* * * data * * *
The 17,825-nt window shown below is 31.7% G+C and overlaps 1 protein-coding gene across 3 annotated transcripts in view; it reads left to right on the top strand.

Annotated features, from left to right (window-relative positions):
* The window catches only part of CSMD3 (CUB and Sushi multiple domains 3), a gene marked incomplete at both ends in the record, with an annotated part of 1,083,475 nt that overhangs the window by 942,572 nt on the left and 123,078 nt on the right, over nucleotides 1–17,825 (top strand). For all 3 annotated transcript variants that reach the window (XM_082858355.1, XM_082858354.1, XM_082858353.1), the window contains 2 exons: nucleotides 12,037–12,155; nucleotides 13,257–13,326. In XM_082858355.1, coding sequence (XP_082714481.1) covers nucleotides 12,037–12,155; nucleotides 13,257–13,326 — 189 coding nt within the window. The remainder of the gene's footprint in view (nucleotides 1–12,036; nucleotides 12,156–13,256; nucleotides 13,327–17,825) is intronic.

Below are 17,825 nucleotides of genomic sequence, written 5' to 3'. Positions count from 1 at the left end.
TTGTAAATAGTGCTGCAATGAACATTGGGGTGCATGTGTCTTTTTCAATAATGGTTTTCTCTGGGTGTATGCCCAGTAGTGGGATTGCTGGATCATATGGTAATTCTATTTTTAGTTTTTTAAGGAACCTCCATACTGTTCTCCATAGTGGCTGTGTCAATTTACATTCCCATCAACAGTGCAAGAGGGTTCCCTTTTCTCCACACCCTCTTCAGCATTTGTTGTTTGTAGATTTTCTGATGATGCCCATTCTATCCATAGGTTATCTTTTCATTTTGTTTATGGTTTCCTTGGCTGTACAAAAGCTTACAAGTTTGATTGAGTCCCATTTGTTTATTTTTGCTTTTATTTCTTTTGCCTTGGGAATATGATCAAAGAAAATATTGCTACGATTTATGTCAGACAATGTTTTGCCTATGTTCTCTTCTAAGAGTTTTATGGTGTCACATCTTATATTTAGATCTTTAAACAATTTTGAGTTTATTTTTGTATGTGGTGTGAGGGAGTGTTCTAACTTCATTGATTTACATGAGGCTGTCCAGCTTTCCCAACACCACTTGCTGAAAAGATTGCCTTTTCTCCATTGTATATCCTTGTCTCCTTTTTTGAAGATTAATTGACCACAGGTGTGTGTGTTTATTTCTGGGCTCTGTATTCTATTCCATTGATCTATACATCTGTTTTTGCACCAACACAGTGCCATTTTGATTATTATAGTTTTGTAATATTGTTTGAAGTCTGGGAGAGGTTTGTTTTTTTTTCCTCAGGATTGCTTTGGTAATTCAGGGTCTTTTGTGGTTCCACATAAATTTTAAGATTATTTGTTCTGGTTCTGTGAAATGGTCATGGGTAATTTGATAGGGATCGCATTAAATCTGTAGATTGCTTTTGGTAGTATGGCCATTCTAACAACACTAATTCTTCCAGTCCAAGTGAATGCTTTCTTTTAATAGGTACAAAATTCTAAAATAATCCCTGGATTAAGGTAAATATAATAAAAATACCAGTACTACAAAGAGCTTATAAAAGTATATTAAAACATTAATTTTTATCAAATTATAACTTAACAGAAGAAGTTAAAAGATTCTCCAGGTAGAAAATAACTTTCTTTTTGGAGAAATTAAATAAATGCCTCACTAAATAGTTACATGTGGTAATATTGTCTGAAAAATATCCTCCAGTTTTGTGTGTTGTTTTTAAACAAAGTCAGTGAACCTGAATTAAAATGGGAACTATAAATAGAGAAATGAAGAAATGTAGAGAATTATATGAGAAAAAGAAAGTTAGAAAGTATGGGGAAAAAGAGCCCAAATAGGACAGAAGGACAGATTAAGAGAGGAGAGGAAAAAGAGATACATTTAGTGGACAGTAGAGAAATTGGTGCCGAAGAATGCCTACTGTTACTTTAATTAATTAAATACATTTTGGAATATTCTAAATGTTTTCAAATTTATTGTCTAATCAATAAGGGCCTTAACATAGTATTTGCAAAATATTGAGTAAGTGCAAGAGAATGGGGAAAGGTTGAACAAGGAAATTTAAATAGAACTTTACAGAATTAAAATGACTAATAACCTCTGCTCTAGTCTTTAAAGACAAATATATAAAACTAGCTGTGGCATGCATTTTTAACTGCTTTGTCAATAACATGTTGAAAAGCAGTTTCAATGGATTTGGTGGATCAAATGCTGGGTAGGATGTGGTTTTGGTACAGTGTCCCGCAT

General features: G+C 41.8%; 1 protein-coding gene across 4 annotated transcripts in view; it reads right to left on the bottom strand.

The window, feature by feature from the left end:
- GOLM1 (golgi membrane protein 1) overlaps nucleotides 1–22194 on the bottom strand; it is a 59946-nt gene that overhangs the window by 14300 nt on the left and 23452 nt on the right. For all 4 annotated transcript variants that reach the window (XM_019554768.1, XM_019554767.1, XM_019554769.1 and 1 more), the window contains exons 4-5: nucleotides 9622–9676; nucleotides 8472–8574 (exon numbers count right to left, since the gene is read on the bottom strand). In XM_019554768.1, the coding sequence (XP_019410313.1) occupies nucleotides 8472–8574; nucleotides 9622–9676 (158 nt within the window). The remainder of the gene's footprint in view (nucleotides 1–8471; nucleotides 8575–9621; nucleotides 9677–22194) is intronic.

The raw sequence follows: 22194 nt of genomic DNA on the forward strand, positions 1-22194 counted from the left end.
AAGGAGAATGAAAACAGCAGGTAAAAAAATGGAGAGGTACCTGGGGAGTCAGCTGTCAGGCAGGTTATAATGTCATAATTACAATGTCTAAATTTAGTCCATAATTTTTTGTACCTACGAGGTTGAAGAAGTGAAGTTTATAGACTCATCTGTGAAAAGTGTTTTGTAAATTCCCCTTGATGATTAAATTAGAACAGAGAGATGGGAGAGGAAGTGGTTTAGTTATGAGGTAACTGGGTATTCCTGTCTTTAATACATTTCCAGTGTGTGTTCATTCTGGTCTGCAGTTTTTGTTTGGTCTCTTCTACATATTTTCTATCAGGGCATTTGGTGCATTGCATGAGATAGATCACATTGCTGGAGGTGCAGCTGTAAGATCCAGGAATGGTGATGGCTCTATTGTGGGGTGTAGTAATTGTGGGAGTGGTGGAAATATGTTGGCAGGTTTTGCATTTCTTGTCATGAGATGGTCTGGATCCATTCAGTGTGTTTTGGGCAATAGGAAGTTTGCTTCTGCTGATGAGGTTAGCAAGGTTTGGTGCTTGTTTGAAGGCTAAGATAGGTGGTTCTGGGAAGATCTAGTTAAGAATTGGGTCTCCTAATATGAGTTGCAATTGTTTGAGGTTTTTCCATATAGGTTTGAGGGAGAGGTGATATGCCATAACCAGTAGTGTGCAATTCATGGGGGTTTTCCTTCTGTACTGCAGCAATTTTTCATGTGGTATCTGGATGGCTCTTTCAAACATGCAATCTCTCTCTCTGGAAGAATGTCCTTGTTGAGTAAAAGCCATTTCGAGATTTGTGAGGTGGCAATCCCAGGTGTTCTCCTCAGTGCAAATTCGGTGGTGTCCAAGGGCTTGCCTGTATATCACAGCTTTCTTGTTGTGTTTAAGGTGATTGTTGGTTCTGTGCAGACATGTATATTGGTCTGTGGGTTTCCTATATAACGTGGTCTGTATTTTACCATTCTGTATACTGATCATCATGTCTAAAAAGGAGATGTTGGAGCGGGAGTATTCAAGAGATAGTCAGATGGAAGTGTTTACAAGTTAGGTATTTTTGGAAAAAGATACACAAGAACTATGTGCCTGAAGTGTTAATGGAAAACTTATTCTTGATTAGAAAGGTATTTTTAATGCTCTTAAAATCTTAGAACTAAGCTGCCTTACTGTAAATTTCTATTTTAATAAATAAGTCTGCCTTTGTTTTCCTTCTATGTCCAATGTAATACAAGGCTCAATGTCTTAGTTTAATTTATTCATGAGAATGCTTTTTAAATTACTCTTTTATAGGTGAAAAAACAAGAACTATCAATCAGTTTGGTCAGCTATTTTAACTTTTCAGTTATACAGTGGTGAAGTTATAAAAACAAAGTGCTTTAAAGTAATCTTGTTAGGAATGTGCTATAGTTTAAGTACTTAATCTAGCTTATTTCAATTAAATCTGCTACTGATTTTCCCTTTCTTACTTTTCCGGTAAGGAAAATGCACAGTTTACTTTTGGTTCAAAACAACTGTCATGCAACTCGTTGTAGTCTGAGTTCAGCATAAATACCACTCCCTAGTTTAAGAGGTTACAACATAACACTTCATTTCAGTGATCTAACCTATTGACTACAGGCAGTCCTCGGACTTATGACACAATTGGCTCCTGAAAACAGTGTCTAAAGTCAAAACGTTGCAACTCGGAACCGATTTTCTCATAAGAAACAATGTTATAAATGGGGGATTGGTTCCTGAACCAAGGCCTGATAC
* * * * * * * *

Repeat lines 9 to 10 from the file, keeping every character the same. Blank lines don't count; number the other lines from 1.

The raw sequence follows: 22194 nt of genomic DNA on the forward strand, positions 1-22194 counted from the left end.
AAGGAGAATGAAAACAGCAGGTAAAAAAATGGAGAGGTACCTGGGGAGTCAGCTGTCAGGCAGGTTATAATGTCATAATTACAATGTCTAAATTTAGTCCATAATTTTTTGTACCTACGAGGTTGAAGAAGTGAAGTTTATAGACTCATCTGTGAAAAGTGTTTTGTAAATTCCCCTTGATGATTAAATTAGAACAGAGAGATGGGAGAGGAAGTGGTTTAGTTATGAGGTAACTGGGTATTCCTGTCTTTAATACATTTCCAGTGTGTGTTCATTCTGGTCTGCAGTTTTTGTTTGGTCTCTTCTACATATTTTCTATCAGGGCATTTGGTGCATTGCATGAGATAGATCACATTGCTGGAGGTGCAGCTGTAAGATCCAGGAATGGTGATGGCTCTATTGTGGGGTGTAGTAATTGTGGGAGTGGTGGAAATATGTTGGCAGGTTTTGCATTTCTTGTCATGAGATGGTCTGGATCCATTCAGTGTGTTTTGGGCAATAGGAAGTTTGCTTCTGCTGATGAGGTTAGCAAGGTTTGGTGCTTGTTTGAAGGCTAAGATAGGTGGTTCTGGGAAGATCTAGTTAAGAATTGGGTCTCCTAATATGAGTTGCAATTGTTTGAGGTTTTTCCATATAGGTTTGAGGGAGAGGTGATATGCCATAACCAGTAGTGTGCAATTCATGGGGGTTTTCCTTCTGTACTGCAGCAATTTTTCATGTGGTATCTGGATGGCTCTTTCAAACATGCAATCTCTCTCTCTGGAAGAATGTCCTTGTTGAGTAAAAGCCATTTCGAGATTTGTGAGGTGGCAATCCCAGGTGTTCTCCTCAGTGCAAATTCGGTGGTGTCCAAGGGCTTGCCTGTATATCACAGCTTTCTTGTTGTGTTTAAGGTGATTGTTGGTTCTGTGCAGACATGTATATTGGTCTGTGGGTTTCCTATATAACGTGGTCTGTATTTTACCATTCTGTATACTGATCATCATGTCTAAAAAGGAGATGTTGGAGCGGGAGTATTCAAGAGATAGTCAGATGGAAGTGTTTACAAGTTAGGTATTTTTGGAAAAAGATACACAAGAACTATGTGCCTGAAGTGTTAATGGAAAACTTATTCTTGATTAGAAAGGTATTTTTAATGCTCTTAAAATCTTAGAACTAAGCTGCCTTACTGTAAATTTCTATTTTAATAAATAAGTCTGCCTTTGTTTTCCTTCTATGTCCAATGTAATACAAGGCTCAATGTCTTAGTTTAATTTATTCATGAGAATGCTTTTTAAATTACTCTTTTATAGGTGAAAAAACAAGAACTATCAATCAGTTTGGTCAGCTATTTTAACTTTTCAGTTATACAGTGGTGAAGTTATAAAAACAAAGTGCTTTAAAGTAATCTTGTTAGGAATGTGCTATAGTTTAAGTACTTAATCTAGCTTATTTCAATTAAATCTGCTACTGATTTTCCCTTTCTTACTTTTCCGGTAAGGAAAATGCACAGTTTACTTTTGGTTCAAAACAACTGTCATGCAACTCGTTGTAGTCTGAGTTCAGCATAAATACCACTCCCTAGTTTAAGAGGTTACAACATAACACTTCATTTCAGTGATCTAACCTATTGACTACAGGCAGTCCTCGGACTTATGACACAATTGGCTCCTGAAAACAGTGTCTAAAGTCAAAACGTTGCAACTCGGAACCGATTTTCTCATAAGAAACAATGTTATAAATGGGGGATTGGTTCCTGAACCAAGGCCTGATAC